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Watch now: Illinois congressional delegation reflect on Capitol attack a year later

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On January 6th, 2021, Donald Trump's supporters attacked the U.S. Capitol in a failed attempt to overturn his election defeat, the worst assault on the seat of the federal government since the War of 1812. Here's a look at the key events of the day.

SPRINGFIELD — U.S. Rep. Cheri Bustos, D-East Moline, was one of just a few dozen lawmakers on the U.S. House floor on Jan. 6, 2021, when she began to realize something wasn't right. 

House Speaker Nancy Pelosi, presiding over the formal counting of Electoral College votes from the 2020 U.S. presidential election, had suddenly been whisked away from the chamber, soon to be followed by House Majority Leader Steny Hoyer, D-Md., and House Majority Whip Jim Clybourn, D-S.C.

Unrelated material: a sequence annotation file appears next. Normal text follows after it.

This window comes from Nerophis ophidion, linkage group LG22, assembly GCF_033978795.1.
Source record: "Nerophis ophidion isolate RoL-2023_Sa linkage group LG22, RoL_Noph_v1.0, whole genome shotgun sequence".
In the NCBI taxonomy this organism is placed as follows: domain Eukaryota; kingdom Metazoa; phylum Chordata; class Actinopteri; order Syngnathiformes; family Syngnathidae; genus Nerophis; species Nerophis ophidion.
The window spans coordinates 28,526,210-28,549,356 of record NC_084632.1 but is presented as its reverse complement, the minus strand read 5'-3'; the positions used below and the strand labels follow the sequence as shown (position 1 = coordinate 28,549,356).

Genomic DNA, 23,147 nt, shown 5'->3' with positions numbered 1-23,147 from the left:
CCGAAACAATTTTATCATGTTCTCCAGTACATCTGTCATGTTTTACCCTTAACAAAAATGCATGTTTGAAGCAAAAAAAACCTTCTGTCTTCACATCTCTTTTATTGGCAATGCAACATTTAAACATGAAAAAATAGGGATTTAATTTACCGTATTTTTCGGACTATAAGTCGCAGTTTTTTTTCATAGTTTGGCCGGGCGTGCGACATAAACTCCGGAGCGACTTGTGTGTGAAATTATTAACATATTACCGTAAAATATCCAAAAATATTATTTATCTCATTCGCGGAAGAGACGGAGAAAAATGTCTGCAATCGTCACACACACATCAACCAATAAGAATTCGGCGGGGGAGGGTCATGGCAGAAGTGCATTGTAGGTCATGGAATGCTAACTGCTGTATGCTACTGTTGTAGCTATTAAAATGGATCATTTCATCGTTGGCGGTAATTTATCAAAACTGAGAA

"So we're all kind of looking around (and thinking) what's going on here?" Bustos told Lee Enterprises in an interview Wednesday afternoon. 

Cheri Bustos


"And about that same time, I had a colleague of mine who was sitting to my left and he hands me his phone and he says, 'look at this.' And it showed a bunch of people storming the Capitol. I said, 'what is this and when did this happen?' And he said 'this is live television.'"

What Bustos was seeing was the beginning of a deadly insurrection in which the most violent supporters of former President Donald Trump stormed and ransacked the Capitol seeking to prevent the certification of election results that showed Trump lost to now-President Joe Biden. 

Capitol Riot AP Poll

The U.S. Capitol is shown on Jan. 6. Illinois lawmakers looked back on the events of a year ago. 

"You're basically a sitting duck," Bustos said of the position she was in.